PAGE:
Weather Hold

The Zen of Being Über-Current

Written by Krisanne

I’m sitting at my desk now, still a little shell-shocked from the intensity of the last four weekends… all 4-way, all the time!  Between our first competition (BEER!) and three training weekends in a row (with only one weather day, not bad!), I’m definitely feeling über-current on this 4-way thing.  Now when Coach Josh says we’re going to do drill Block 13, I don’t have to go through that silly translation in my head of “Wait, the 13 is the Offset Spinner and I go … backwards?”  Instead, I just set myself up in the compressed with my OC and my brain immediately goes to the technique and the tricks that help me, the weekend warrior 4-way-er, turn the block into something reasonably resembling a smooth move.

As someone who’s never been a natural at this skydiving thing, currency has been my friend, my helpmate, my crutch. I learn physical stuff best through lots of repetition, and the best way to get lots of repetition is to do something many times in a short time frame. For those of you out there with greater body awareness and a more natural physical inclination to this stuff, it might be enough to have someone say “Just do this with this leg and this with this arm and present” and you’ll nail the exit. Me?  I’ve got to figure out mental and physical tricks to convince my body to do what I think I understand, and even then, you’d better give me a chance to repeat it a bunch of times to have any chance of making it stick!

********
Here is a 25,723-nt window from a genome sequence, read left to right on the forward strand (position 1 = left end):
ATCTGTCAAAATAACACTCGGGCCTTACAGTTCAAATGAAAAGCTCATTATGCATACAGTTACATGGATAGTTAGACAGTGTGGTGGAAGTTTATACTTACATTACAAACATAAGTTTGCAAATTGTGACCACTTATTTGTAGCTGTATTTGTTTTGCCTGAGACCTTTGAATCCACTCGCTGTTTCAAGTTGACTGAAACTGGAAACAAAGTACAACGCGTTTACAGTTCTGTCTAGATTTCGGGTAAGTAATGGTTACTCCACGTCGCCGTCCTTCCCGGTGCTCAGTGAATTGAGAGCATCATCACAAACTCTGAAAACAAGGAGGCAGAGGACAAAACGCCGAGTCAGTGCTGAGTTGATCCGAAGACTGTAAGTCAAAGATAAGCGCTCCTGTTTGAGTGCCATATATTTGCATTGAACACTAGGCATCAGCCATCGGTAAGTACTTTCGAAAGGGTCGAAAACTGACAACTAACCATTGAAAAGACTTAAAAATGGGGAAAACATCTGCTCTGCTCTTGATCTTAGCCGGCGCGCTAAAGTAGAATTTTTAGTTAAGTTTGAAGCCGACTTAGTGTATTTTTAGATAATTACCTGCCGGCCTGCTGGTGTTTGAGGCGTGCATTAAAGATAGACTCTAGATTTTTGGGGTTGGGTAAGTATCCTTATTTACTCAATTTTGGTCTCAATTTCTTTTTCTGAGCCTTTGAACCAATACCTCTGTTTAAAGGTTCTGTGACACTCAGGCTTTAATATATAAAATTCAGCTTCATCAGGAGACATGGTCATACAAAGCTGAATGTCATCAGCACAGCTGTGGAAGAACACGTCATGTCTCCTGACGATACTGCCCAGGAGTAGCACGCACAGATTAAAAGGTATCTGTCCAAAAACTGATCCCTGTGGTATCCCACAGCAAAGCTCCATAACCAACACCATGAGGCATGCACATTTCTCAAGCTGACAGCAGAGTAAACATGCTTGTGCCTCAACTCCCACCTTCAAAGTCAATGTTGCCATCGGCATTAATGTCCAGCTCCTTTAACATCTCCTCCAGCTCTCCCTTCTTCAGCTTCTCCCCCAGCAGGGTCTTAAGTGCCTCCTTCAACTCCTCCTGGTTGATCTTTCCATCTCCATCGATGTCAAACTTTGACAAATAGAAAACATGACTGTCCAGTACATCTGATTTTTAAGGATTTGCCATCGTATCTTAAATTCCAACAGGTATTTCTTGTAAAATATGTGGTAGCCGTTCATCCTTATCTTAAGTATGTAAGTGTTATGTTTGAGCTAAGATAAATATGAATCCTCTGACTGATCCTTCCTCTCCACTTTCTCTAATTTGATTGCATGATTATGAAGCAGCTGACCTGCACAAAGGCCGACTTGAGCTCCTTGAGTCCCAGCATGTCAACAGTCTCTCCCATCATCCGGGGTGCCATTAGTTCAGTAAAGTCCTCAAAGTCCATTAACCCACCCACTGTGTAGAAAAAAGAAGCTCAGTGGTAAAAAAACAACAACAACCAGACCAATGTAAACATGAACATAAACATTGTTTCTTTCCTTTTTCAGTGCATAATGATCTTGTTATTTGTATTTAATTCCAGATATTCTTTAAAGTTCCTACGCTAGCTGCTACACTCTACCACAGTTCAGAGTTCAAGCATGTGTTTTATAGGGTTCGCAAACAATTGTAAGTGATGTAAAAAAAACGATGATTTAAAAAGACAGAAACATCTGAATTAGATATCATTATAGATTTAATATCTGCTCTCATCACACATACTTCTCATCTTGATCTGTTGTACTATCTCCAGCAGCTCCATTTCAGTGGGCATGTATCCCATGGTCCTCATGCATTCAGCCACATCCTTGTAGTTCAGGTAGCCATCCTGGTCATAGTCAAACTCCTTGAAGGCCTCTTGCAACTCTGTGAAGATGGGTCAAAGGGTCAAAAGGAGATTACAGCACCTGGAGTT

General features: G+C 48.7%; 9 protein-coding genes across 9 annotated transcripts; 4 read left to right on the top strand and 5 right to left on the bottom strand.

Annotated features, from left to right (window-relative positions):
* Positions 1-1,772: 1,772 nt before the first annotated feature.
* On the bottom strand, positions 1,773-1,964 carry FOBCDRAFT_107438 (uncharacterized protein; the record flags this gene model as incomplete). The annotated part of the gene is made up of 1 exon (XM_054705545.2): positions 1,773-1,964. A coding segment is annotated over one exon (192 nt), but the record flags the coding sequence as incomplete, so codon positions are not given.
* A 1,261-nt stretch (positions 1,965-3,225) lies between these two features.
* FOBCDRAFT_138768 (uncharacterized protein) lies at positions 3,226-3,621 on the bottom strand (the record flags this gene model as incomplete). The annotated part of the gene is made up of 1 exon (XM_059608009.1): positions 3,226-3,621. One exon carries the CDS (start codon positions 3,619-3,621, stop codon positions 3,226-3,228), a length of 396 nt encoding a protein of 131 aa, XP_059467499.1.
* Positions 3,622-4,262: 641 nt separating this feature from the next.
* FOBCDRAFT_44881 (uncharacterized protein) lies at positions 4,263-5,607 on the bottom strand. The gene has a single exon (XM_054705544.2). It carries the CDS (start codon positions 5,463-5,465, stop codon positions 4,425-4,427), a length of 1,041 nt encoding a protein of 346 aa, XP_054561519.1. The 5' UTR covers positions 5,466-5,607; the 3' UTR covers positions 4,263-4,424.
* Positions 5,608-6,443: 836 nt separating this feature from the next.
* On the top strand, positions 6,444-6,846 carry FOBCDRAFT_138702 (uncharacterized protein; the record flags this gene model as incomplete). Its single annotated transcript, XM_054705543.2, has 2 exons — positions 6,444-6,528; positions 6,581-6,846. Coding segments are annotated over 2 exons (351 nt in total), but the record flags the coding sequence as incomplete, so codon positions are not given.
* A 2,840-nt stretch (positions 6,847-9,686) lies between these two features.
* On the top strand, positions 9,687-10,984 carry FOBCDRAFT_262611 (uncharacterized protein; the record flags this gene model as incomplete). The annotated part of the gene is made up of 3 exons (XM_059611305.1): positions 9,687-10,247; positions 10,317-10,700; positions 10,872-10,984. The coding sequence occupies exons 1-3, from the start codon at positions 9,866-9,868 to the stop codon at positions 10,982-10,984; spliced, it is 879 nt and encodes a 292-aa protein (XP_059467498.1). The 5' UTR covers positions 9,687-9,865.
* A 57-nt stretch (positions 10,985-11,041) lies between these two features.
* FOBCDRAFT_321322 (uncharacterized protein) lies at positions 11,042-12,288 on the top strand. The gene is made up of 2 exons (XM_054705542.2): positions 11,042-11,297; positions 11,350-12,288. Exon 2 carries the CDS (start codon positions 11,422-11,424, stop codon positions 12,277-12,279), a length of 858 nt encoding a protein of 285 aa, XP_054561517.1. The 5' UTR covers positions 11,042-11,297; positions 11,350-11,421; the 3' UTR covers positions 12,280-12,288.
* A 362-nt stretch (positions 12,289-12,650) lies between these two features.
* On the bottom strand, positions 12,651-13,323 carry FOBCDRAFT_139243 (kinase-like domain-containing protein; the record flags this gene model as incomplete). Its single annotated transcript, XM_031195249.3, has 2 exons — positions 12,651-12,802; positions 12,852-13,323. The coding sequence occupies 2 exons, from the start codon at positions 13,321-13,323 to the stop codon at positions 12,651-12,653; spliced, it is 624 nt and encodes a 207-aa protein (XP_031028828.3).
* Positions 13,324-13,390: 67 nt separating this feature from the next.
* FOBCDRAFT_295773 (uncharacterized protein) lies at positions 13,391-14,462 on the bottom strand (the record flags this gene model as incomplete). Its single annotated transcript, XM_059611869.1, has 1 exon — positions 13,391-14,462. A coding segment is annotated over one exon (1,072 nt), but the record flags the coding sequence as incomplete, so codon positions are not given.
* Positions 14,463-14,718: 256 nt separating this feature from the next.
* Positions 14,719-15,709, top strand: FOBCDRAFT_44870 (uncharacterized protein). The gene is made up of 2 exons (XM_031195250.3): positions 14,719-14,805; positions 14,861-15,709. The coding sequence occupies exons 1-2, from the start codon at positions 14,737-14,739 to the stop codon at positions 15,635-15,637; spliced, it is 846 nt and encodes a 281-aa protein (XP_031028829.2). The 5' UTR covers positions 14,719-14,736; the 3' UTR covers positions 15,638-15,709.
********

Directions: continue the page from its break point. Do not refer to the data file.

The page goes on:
It’s a switch for me, because when it comes to academic/work stuff I’m much more of an intuitive learner. The only time I can remember having to do the “brute force” learning method was in my corporate finance class back in grad school. I couldn’t make heads or tails of the stuff, so I just did my problem sets over and over again until I could at least recognize patterns and apply the solution from one problem to a similar one, even if I didn’t really understand why it actually worked!  I’m finding that a similar approach to skydiving is good for me – I’m probably not going to get why it works but if you tell me how and let me do it a bunch of times, I’ll eventually get it!

But hey, we all have to find what works for us, right? I figure there’s room for all of us in this sport, so long as we figure out our approach and stick to it.  Some of the naturals might be okay taking six months off and hopping on a multi-point bigway sequential; for me, I know that I’ll need a few nice gentle warm-up jumps to get my body and brain back into the rhythm of freefall. I also know that I work better with coaches who are good at not just explaining the “what” but also the “how.” Don’t just tell me “Help your piece partner shut down that turn.” Instead, be really specific “When you get to the halfway point, throw your hands out and dig in that left knee.” I’m not offended by that level of detail, I’m relieved!

How about you? What’s your approach to learning and improving your skills?

 

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